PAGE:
I am so excited about my WHOLE DAY! Y'all have no idea. I will do my best to detail all the goodness, realness, and emotion here.
I get to start my morning listening to @ProfJeffries , the host of @Tolerance_org 's Teaching Hard History Podcast. He's in the room, y'all!
Today we are talking about "From Slavery to Civil Rights: Teaching Hard History.

(I am trying to play it cool now, but I can't.)
The first thing he's referencing is The Mere Distinction of Colour Exhibition (2017), which is held at James Madison's Montpelier Plantation in VA. Some of this information is on one of the most recent episodes of #TeachingHardHistory.
He's describing a tour of the site when the tour guide asks him to rub his hand along the wall of the basement. He describes feeling grooves. When he looks at the grooves, you can see the fingerprints of a child's hand.
To be clear - The bricks at Madison's plantation - the foundation of the library where the Bill of Rights was written by James Madison - those very bricks were built by enslaved children.
"When I have to explain this to my daughter, as she gets older...that is hard history. How do I wrap my mind around that democracy is built on the foundation of enslaved children's labor?" @ProfJeffries
The truth is American Slavery and the Civil Rights is -

Hard to think about
Hard to talk
Hard to teach about
Hard to learn about

We are still dealing with the impacts and versions of these same things today, it's impossible to separate politics, and there are so many myths.
.@ProfJeffries is describing his segregated Brooklyn community, Crown Heights, where he never saw white people. He might as well be describing my hometown in Miami.
"The normative narrative of American History gives us this myth of perpetual progress. This is the Disney version of American history."
The bad guys are easily identified. (He adds - we don't want to talk about how these bad guys were elected.) It tricks us into thinking that we remove the person, then the problem will be solved.
"In American history, you get these moments of promise and possibility, but the pattern shows us that in these moments things actually get worst."

(I learned some of the patterns from Carol Anderson. We are reading her in the Spring for #ClearTheAir!)
"We must teach long history of American repression, regression, and lost opportunities.

The truth is the denial of freedom co-exist with freedom in American history. We must acknowledge that."
For example, how do you talk about Thomas Jefferson without talking about Sally Hemmings?

"We can't ignore it. He was 45 and she was 14, and he owned her."
A key way to disrupt the narrative is to talk about it as a series of lost opportunities. The potential for change is real, there are people struggling to get us to move forward but we don't do it as a nation. If we frame it as lost opportunities, students can understand the gap.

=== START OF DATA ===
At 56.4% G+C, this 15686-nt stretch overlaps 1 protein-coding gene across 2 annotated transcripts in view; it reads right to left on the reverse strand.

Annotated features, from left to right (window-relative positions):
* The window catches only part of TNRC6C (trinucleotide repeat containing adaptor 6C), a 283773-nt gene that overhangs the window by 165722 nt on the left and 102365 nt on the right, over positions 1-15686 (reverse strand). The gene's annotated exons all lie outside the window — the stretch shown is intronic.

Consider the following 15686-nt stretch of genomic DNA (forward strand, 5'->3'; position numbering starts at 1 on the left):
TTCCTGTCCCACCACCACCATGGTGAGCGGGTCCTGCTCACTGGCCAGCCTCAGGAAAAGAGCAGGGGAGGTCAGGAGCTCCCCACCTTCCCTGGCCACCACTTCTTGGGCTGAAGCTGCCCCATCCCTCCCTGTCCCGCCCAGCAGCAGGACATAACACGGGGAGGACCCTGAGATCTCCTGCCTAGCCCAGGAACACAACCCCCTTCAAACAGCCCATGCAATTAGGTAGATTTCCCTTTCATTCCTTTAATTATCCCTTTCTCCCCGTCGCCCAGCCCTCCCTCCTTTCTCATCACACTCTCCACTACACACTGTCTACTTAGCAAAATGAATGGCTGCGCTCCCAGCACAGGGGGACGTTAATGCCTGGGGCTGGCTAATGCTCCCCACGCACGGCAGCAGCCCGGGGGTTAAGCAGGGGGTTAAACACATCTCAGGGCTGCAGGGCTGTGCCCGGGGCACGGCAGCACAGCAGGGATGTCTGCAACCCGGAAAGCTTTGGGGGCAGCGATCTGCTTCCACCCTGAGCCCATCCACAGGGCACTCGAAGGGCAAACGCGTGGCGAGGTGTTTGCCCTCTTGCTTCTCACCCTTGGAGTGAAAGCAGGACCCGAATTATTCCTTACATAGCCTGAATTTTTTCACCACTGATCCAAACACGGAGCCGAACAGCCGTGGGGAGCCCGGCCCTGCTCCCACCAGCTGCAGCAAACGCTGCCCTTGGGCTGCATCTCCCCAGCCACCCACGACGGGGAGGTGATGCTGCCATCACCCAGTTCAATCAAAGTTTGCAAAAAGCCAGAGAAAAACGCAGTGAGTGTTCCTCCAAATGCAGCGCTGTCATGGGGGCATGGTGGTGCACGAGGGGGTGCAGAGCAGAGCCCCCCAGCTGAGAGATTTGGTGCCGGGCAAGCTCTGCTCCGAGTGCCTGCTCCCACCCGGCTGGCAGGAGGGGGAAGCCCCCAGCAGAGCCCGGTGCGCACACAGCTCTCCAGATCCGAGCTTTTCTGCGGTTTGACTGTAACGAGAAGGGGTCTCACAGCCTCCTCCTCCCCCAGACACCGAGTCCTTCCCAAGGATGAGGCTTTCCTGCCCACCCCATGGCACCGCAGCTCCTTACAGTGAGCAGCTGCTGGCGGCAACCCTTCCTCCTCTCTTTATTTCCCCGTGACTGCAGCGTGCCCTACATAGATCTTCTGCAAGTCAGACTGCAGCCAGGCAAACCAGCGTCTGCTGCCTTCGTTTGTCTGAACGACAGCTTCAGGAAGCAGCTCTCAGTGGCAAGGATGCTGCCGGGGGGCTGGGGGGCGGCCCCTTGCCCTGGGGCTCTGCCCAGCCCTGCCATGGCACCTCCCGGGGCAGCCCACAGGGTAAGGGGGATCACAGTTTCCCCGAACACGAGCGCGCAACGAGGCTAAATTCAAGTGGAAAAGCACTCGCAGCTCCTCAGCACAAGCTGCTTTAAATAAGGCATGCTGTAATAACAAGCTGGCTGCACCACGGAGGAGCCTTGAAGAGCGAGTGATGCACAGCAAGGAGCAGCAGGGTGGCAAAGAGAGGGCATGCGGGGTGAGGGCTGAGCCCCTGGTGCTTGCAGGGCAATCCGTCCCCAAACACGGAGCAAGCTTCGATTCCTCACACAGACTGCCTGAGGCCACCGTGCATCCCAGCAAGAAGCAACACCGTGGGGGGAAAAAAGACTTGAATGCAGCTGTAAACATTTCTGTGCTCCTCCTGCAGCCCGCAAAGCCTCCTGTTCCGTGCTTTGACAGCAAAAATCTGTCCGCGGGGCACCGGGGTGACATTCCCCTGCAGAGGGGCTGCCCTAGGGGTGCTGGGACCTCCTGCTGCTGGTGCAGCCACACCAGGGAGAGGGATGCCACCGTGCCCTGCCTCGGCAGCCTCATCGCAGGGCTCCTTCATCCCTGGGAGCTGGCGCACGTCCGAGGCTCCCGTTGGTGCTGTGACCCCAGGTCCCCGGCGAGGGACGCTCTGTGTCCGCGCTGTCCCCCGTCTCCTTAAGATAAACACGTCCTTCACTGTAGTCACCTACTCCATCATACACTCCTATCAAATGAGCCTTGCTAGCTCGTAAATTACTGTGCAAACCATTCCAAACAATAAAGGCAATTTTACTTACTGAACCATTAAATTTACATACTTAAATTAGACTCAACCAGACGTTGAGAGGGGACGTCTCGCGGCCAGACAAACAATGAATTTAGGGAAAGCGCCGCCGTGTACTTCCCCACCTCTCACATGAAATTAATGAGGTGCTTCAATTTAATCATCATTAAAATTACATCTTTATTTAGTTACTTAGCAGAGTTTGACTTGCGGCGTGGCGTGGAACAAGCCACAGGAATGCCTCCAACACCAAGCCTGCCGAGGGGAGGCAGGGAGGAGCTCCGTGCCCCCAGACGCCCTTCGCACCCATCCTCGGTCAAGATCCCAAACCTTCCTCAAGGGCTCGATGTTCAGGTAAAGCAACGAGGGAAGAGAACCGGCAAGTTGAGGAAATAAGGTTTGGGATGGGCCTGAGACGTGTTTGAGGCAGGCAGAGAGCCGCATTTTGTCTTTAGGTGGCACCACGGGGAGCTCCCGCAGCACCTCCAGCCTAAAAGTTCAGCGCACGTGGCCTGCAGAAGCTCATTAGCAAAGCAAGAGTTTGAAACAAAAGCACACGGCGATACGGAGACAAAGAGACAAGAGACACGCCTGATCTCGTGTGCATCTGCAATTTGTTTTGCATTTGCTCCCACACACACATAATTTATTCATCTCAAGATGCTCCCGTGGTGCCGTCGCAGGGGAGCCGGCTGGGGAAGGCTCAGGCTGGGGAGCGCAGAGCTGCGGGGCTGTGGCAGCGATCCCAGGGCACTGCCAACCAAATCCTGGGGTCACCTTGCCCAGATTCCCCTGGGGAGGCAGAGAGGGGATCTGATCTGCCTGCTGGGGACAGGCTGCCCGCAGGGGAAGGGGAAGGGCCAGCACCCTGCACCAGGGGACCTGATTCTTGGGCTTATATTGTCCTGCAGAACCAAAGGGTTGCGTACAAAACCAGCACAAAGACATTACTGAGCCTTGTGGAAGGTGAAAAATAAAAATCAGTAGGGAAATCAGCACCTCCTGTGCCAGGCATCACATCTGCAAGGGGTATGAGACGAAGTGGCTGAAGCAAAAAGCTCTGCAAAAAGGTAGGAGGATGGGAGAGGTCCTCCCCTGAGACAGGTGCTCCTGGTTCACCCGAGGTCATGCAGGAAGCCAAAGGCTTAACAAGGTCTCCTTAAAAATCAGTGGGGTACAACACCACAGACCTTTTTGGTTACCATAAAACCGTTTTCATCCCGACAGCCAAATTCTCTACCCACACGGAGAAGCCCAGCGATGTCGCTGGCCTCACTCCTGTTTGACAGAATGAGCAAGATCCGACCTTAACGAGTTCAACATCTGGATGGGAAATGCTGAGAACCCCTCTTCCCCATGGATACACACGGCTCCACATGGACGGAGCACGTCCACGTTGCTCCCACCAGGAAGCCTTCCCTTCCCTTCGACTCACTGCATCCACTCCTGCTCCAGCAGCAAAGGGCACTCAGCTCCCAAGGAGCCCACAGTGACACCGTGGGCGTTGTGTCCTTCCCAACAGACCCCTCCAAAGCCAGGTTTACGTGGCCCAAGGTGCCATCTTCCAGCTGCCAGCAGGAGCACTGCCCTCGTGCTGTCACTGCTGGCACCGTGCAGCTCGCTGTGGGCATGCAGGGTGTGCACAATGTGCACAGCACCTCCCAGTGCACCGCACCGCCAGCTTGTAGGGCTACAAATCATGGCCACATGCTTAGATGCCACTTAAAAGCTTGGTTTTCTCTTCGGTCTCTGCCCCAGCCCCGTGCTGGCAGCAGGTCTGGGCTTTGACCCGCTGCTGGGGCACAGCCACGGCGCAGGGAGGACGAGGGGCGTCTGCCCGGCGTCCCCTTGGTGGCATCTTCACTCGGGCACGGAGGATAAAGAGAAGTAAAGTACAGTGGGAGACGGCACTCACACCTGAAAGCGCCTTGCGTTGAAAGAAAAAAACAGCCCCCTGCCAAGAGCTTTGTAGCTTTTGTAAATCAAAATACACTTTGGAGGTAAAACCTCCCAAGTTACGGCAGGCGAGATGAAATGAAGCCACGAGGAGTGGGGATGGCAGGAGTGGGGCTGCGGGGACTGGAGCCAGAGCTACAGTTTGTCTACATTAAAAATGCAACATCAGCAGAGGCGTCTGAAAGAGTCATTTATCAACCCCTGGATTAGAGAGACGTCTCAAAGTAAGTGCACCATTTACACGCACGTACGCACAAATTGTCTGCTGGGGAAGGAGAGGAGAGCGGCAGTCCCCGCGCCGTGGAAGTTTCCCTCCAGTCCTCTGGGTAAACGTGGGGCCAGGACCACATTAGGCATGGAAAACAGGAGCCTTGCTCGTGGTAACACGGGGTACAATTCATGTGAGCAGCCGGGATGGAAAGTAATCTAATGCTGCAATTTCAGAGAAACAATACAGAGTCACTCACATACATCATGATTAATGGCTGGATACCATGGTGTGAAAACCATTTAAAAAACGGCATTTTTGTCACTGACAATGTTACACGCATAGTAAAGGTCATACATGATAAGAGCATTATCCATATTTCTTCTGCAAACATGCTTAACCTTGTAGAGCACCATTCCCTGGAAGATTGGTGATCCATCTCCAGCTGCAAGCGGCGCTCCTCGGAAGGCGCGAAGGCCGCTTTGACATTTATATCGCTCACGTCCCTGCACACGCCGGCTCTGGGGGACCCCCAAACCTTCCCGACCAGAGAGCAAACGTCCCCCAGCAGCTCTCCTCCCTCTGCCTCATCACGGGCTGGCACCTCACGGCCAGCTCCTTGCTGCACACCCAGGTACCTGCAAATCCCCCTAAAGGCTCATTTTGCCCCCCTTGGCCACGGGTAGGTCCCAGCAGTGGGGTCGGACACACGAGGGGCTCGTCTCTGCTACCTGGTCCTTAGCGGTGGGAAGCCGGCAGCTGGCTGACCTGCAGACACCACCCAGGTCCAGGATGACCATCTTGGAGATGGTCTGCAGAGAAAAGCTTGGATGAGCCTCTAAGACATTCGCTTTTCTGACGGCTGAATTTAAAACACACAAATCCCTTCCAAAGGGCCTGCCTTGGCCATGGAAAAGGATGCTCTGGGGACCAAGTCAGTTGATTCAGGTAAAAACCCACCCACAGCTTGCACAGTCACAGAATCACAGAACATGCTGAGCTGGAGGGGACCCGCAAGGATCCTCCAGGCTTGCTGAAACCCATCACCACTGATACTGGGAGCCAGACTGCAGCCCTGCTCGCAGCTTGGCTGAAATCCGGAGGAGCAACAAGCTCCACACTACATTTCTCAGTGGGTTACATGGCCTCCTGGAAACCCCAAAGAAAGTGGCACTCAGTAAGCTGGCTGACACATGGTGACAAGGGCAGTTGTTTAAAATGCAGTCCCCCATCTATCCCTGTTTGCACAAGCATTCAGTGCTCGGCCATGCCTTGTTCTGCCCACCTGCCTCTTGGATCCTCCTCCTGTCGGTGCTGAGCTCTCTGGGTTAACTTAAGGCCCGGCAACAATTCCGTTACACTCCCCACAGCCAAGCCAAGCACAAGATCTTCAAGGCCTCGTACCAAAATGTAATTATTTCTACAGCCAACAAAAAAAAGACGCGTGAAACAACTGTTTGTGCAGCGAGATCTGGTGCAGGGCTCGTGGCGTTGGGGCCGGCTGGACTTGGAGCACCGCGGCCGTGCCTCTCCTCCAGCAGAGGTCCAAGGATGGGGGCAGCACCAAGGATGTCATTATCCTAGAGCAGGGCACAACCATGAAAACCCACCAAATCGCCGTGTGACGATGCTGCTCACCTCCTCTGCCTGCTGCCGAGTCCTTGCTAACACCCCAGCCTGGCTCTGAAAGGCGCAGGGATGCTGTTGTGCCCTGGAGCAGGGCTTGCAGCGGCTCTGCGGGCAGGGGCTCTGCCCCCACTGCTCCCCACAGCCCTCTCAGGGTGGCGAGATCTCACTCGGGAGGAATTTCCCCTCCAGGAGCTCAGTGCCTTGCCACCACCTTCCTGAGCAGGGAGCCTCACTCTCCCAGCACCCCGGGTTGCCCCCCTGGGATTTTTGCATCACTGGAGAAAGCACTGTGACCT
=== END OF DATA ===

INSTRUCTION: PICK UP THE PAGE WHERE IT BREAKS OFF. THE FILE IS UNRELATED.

Shout out to Frederick Douglass, who continues to do great things.
We teach Harriet Tubman and then pole vault to Martin Luther King.

Imitating the dialogue that happened in the 60s and beyond, Prof Jeffries said, "You got some federal legislation, what else do you Negroes want?"
The 100 years between 1865 - 1965 is critical to disrupting normative narratives. If we want to understand the past and present, then no better way than to look through the lens of African American history.
"You cannot teach these things without teaching African American humanity and resistance to oppression in slavery and freedom."
"There was never not a moment when Black people were not resisting slavery. TEACH THAT! Guess what happens when you don't teach resistance to slavery? You get Kanye West."

"The main resistance to the institute of slavery was survival. That only makes sense when you recognize a person's humanity."
If we teach things honestly and accurately, history (in the context of their current reality) starts to make sense to students. Then students get mad about their miseducation and want to learn more. They get fired up about what they don't know about the past and the present.
We can't be afraid to talk about resistance to oppression in the contemporary era, and we have to talk about it in all of its forms. If we don't, it doesn't make sense.
Now he's talking about a presentation he gave "From Charlottesville to Wakanda - White Nationalism (rooted in hate) to Black Nationalism (rooted in love) in this age. When you are talking about black nationalism its about love of self. It was all about self love and self healing.
"The great misconception is that black people have always wanted to be with white people, like white people are magical. Any sane person knows that if you are a black person, the most dangerous place to be is with white people."
"With that said, Wakanda was a retreat for black people. However, it's never been about full retreat for black people. It's about retreating, regrouping and re-engaging. Full retreat could mean surrender."
It's not from slavery to civil rights it must be THROUGH. That means we have to teach Reconstruction and Jim Crow.
Teaching Racial Terror - We can't talk about the institution of slavery without talking about the violence. Violence is the only way you could mandate that.
It just got dead a$$ silent in here. I don't think that anyone is breathing. He has moved toward the era of lynching.

Lynching - a public practice that was advertised, supported by the state and city, and supported by thousands of spectators without those Klan hoods.
Speaking about the criminalizing of black people that led to additional lynching - "What's criminal has always been defined as what black and brown people do instead of say, treason."